— Paul Amery's Blog

The busted trade free for all

When you agree a trade with a counterparty you’re done, filled, executed, correct? My word is my bond, and all that?

Depending on where you do your trading business, yes, possibly, or not at all. In the worst case, you may have granted your counterparty a free option to reprice trades to its advantage.

Following last week’s dramatic breakdown of the Swiss franc/euro currency peg, several electronic FX brokers decided to “revisit” executed client orders.

For example, according to commenters on the Bronte Capital blog and elsewhere on the internet, Saxo bank told its clients that trades agreed and confirmed in the immediate aftermath of the currency move would be moved to a level more favourable to the broker.

One client’s apparently executed stop-loss at EurChf 1.20 was moved to 0.9625, another’s from 1.184 to 0.9625. For leveraged clients, such a repricing may have turned a painful shock into insolvency.

How are Saxo-like repricings possible?

It turns out that the Danish bank had covered itself via the legal small print of its client contracts, which stated:

“It is possible that errors may occur in the prices of transactions quoted by Saxo Bank. In such circumstances, without prejudice to any rights it may have under Danish law, Saxo Bank shall not be bound by any Contract which purports to have been made (whether or not confirmed by Saxo Bank) at a price which: 

(i) Saxo Bank is able to substantiate to the Client was manifestly incorrect at the time of the transaction; or 

(ii) was, or ought to have reasonably been known by the Client to be incorrect at the time of the transaction. 

In which case Saxo Bank reserves the right to either 1) cancel the trade all together or 2) correct the erroneous price at which the trade was done to either the price at which Saxo Bank hedged the trade or alternatively to the historic correct market price.”

But surely exchange-based trades—where the exchange stands between buyer and seller—aren’t vulnerable to such after-the-fact repricings or cancellations?

Unfortunately they are.

In 2013 Goldman Sachs was able to bust (get out of) a large number of options trades which it had priced incorrectly, apparently as the result of a computer error.

But why was Goldman able to do so, when in a similar case a year earlier market maker Knight incurred huge losses and was forced into a fire sale of its business?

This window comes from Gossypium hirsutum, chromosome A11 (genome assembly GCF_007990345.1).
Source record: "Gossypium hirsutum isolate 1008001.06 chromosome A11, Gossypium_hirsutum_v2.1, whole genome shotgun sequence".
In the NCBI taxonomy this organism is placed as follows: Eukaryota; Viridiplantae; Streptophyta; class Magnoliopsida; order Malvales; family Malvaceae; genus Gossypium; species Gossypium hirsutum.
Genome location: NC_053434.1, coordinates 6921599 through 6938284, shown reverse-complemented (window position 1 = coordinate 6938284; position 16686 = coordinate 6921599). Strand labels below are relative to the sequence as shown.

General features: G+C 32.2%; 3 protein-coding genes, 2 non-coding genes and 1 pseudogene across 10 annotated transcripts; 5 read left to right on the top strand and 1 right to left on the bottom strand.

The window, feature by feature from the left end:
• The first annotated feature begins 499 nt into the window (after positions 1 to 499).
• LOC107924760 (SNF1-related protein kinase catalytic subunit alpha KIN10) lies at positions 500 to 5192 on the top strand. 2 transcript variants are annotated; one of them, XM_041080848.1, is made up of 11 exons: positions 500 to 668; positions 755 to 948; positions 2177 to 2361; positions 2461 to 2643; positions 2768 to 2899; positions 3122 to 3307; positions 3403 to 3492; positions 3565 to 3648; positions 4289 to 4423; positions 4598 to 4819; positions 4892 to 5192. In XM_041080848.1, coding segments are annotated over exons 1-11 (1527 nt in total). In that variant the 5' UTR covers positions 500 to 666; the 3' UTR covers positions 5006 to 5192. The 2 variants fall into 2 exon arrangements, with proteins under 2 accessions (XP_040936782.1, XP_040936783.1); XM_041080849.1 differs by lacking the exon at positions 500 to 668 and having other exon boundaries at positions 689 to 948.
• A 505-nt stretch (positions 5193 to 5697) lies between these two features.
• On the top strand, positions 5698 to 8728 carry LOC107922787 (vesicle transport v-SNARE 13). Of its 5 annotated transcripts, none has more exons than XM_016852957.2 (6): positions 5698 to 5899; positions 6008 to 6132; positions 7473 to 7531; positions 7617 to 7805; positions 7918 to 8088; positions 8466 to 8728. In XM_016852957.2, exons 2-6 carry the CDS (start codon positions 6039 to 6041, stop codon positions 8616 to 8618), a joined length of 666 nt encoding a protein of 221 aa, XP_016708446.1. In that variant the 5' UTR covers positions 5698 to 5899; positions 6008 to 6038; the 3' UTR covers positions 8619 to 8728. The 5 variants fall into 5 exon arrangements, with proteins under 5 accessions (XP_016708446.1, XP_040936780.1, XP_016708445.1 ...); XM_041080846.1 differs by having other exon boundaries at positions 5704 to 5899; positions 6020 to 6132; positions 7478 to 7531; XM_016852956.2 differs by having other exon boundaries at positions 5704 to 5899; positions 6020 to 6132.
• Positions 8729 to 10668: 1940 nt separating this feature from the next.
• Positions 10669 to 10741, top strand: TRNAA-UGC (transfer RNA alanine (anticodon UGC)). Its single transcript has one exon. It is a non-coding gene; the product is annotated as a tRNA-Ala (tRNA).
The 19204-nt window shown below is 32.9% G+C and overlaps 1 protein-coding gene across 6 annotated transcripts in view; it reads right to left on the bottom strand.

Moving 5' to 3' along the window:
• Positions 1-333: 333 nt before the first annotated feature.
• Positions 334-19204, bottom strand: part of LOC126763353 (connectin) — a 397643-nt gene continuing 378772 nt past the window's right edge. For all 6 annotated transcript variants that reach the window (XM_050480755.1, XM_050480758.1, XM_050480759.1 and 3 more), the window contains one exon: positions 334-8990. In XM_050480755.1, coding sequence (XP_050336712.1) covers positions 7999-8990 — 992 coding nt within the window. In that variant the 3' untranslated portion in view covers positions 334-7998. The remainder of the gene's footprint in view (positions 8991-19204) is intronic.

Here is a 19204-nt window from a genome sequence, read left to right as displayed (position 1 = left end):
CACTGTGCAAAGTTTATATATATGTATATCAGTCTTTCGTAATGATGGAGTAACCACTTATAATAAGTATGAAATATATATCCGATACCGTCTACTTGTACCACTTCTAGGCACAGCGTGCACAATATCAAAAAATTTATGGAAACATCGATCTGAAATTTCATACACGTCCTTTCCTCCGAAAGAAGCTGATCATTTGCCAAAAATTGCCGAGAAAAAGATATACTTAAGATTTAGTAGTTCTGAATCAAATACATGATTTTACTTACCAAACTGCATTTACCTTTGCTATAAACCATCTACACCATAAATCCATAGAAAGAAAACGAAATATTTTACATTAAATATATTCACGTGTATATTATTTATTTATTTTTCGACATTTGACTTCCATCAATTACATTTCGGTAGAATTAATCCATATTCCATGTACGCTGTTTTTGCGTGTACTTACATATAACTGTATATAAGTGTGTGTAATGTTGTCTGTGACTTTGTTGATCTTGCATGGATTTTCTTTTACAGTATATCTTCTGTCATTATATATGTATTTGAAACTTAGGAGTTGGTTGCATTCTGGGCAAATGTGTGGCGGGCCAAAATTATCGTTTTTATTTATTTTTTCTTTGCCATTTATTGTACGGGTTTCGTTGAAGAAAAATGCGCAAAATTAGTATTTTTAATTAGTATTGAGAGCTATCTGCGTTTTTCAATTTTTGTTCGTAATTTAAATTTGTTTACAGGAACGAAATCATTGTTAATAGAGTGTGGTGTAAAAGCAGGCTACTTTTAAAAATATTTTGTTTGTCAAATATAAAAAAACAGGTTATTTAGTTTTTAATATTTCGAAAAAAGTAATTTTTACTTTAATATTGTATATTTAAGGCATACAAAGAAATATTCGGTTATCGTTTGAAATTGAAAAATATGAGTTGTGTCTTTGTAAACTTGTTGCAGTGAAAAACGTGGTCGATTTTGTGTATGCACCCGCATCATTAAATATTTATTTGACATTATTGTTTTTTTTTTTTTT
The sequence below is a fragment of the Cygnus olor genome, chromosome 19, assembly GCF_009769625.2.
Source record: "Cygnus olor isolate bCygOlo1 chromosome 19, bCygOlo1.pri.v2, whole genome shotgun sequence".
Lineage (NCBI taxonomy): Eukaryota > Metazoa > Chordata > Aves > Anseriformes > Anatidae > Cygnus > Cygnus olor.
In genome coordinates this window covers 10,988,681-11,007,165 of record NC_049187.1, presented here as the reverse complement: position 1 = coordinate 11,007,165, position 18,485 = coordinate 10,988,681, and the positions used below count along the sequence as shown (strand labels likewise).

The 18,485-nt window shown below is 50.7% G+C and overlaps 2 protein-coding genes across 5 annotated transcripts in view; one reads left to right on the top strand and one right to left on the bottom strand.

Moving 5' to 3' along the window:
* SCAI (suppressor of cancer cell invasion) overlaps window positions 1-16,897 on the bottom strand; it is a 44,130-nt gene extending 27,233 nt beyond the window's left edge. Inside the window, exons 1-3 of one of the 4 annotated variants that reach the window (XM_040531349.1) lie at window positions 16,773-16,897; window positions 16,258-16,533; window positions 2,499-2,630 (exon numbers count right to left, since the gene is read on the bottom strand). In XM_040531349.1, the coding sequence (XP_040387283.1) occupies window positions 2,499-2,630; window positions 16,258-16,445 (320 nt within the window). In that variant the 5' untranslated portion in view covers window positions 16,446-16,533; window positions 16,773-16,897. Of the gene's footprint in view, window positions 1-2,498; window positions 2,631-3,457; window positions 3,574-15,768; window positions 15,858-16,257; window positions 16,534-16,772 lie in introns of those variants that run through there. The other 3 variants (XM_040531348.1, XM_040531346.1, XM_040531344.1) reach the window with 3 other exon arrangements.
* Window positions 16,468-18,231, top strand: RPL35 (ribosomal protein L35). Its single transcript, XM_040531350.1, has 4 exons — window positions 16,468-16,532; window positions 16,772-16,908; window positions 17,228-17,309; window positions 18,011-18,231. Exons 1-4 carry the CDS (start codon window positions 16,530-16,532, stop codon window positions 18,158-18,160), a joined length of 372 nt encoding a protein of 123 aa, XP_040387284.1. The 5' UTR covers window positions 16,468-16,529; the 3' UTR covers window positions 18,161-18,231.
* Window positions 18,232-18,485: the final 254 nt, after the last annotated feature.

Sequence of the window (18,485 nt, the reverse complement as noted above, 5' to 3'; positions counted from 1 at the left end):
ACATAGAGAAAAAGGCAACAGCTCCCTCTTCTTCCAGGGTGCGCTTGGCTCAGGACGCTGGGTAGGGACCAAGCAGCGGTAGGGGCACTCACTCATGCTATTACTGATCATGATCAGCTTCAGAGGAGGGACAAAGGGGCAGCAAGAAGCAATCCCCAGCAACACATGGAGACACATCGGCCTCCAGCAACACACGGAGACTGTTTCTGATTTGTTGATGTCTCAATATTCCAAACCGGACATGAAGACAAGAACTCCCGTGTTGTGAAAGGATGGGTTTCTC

Because the rules of NYSE Euronext’s options trading venue, where most of Goldman’s losing options deals were apparently executed, permitted it.

By contrast, cancellation trades for equities (imposed after the 2010 “Flash Crash”, another case of trades being torn up after the event on the basis of an arbitrary judgement by the exchanges involved), were apparently stricter, meaning that most of the trades spewed out by Knight’s rogue algorithm were forced to stand.

But it gets even more complicated. According to Bloomberg, while NYSE Euronext voided its share of Goldman’s options trades, the bank’s options trades executed on other exchanges were either left untouched or repriced:

“The majority of the reviewed trades at the International Securities Exchange were adjusted and not canceled, based on the exchange’s rules, Bats Global Markets Inc. let the few hundred trades on that venue stand while Boston Options Exchanges adjusted trades.”

“It’s crazy when you look at how ISE does it one way, CBOE does it another way, Amex does it yet another way, that is absurd and it is demonstrably dangerous,” Mark Longo, founder of the Options Insider, told Bloomberg at the time.

“Let’s say you’re a market maker and you put up the same trade on three different exchanges, then you have three different processes you have to deal with to bust or adjust the exact same trade and you may have three different outcomes. How is that beneficial to anybody?”

Good question. And in the aftermath of another algorithm-accelerated rout in the Swiss Franc last week, it’s one that every investor should be asking. Understand how the rules of your trading venues or counterparties work in a market crisis or you risk being the next victim.